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Defensive switch fruitful for Geneva girls basketball

Published: Friday, Feb. 15, 2013 5:33 a.m. CDT
Caption
(Sandy Bressner - sbressner@shawmedia.com)
Amanda Hilton of St. Charles East breaks away with the ball during the Saints’ 63-39 IHSA Class 4A St. Charles East Regional championship loss to Geneva on Thursday in St. Charles.

ST CHARLES – The Geneva girls basketball team went back to man-to-man basics on Thursday, and it paid off in its 63-39 win over St. Charles East in Thursday’s IHSA Class 4A St. Charles East Regional final.

The two teams split their regular-season meetings with East’s smaller, guard-heavy lineup proving to be troublesome for the Vikings in both overtime contests.

After trailing 29-28 at half, Geneva finally figured it out defensively in the third quarter, holding the Saints to three points – all on free-throws – for the first 7:30 before East’s Amanda Hilton knocked down a floater in the lane. By then, the damage had been done as the Vikings turned a one-point deficit into a 46-34 lead after three.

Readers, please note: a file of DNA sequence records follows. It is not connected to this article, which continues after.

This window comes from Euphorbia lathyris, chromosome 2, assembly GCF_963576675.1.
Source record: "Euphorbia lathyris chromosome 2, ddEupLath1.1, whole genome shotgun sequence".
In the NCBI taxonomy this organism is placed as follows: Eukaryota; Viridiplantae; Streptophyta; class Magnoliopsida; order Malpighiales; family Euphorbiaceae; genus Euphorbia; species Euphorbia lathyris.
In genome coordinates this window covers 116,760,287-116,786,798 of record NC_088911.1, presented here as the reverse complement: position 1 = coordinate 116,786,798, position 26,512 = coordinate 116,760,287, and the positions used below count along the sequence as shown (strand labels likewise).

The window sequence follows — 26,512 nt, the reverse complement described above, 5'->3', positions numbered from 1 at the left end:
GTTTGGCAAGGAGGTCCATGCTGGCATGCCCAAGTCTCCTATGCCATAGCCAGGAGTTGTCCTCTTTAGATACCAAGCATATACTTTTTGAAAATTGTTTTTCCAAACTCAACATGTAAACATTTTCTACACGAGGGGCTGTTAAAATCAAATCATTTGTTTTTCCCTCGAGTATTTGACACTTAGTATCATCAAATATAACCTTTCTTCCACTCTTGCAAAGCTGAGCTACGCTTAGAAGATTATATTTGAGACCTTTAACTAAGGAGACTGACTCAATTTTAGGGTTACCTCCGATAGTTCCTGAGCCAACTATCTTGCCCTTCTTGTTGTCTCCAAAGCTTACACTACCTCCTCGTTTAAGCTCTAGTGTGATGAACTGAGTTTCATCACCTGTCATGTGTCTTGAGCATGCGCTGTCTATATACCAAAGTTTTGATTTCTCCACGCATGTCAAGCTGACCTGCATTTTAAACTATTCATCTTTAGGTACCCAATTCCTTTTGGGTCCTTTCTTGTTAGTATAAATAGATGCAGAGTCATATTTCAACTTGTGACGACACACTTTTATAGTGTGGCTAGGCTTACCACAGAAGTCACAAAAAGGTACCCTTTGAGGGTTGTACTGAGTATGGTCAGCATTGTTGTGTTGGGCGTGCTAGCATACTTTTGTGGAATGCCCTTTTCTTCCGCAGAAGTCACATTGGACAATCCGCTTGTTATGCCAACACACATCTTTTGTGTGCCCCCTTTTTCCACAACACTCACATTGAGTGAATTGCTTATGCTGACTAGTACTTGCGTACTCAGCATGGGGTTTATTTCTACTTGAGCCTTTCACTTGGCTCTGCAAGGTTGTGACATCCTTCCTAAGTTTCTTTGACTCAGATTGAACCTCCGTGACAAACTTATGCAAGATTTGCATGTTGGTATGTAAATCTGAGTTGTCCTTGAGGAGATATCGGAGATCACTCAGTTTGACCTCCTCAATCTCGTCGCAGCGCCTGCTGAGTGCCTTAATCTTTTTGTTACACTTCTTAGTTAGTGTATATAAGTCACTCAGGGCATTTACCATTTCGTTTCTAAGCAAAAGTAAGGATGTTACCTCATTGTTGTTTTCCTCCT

Geneva coach Sarah Meadows points to a switch in defense that took the Saints completely out of their offense in the second half. The Saints blistered the nets in the first four minutes of the game, taking a 12-3 lead before Geneva could catch its breath.

“We tried a 1-2-2 zone and it was ugly. We knew we could play them man so we just made the switch and I think that was the biggest difference in the game,” Meadows said. “We preached it the last couple of days when we were preparing for East and it was just a matter of working their butts off on the defensive end and they did exactly that.”

Geneva’s switch and emphasis on defense in the second half forced the Saints to a paltry 12 percent shooting in the second half.

East’s inefficiencies from the floor allowed the Vikings to push the ball in transition in the third quarter.

Abby Novak scored six baskets via transition points as part of a 16-point night. Many of those points came on outlet passes from Sami Pawlak, who pulled down 15 rebounds.

“They play a fast game, but we were able to stick with them and play faster,” said Pawlak, who finished with 14 points. “We’re bigger than most teams so they couldn’t get most of their shots over us, so that helped us a lot.”

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